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Empowering communities through theatre: an applied theatre model for Botswana

Marman, D. T. (2017) Empowering communities through theatre: an applied theatre model for Botswana. PhD thesis, University of Reading

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My doctoral research comprises a combination of theory and practice. Its main aim is to develop forms of political theatre, with focus on the intersections between documentary theatre and theatre for development (TID). The practice interrogates the relationship between TID, documentary performance and forum theatre in the search of models of practice I can develop in a Botswana context to inform, create awareness, dispel myths and engage communities. My research is interdisciplinary focusing on themes that cut across political, geopolitical and sociological issues, as well as the concerns of applied theatre and theatre for development. My doctoral research brings together local, national and international perspectives from the UK, Kenya, Botswana, and Africa. A major part of my research was the creation of an immersive performance that engaged the audience in a shared experience that was responsive and dialectic. Hence, the practice was used to explore the potential of applied theatre for establishing platforms that enable participants' voices to be heard. Through this research, I evoke the sense of immediacy and relevance in relation to unfolding political and social events. Duration was a central key of the performance, which was 'perceived' and 'experienced' in real time and not conceptual time. Through this cross-fertilizing of the different aesthetic disciplines, I sought to establish radical experimentation through the development of a hybrid form of theatre that drew on mixed-media and installation performance. The written component of my thesis comprises an analysis of the devising and working methods used by relevant UK theatre companies who work within social and political contexts, with a particular focus on the work of Actors For Human Rights (AFHR) and Cardboard Citizens Theatre Company. These are theatre companies whose work engages with the marginalised, such as the homeless, migrants and the undocumented. AFHRs, whose work specialises in human rights issues, have been very significant in this research work. The results of this study are invested in the future as the forms will be adapted and grown further in Botswana to address social issues of national concern such as health, agriculture and economics.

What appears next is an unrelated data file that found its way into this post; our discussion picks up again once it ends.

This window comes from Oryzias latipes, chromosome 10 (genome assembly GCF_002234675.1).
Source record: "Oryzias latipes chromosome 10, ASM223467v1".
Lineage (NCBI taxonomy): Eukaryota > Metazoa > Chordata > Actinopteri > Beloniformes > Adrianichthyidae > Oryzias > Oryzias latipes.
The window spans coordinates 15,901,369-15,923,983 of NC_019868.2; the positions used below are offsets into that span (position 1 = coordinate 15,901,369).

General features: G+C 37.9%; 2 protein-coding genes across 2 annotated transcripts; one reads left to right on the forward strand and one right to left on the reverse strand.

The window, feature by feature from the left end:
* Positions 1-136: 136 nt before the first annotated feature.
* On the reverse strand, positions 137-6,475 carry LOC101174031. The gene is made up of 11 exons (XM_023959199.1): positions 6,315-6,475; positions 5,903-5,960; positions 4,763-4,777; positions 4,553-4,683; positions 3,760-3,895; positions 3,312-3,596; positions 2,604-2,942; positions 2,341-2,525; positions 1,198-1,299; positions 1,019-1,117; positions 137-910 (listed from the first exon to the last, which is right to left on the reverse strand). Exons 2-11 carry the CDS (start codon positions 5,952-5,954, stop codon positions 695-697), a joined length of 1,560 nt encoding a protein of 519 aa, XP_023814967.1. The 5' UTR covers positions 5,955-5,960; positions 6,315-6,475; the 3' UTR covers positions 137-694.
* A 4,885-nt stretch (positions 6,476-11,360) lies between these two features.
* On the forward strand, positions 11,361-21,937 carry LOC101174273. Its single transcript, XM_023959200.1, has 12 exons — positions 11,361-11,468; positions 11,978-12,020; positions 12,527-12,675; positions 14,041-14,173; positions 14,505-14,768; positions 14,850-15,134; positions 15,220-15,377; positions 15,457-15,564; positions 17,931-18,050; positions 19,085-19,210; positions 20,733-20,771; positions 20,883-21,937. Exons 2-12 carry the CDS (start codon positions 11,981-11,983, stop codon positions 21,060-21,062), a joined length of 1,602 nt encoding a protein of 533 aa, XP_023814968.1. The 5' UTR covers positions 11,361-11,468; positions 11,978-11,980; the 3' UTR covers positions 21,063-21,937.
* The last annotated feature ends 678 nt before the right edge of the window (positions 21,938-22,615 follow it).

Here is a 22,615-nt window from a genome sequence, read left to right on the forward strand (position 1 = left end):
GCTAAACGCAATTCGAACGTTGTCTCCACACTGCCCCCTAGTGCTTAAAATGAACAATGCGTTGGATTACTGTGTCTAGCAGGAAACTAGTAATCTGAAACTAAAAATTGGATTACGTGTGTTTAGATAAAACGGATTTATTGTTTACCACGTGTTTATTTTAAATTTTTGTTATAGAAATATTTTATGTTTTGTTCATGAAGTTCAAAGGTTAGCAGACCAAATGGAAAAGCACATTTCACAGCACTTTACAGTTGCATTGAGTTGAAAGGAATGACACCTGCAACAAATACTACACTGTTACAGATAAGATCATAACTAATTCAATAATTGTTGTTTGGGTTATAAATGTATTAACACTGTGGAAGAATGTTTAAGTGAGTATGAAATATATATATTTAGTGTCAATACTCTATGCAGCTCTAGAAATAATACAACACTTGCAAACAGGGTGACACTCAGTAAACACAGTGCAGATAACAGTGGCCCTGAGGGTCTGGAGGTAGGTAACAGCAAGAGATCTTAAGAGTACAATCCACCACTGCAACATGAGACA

Item Type:Thesis (PhD)
Thesis Supervisor:Taylor, L. and Murjas, T.
Thesis/Report Department:Department of Film, Theatre & Television
Identification Number/DOI:
Divisions:Arts, Humanities and Social Science > School of Arts and Communication Design > Film, Theatre & Television
ID Code:74881

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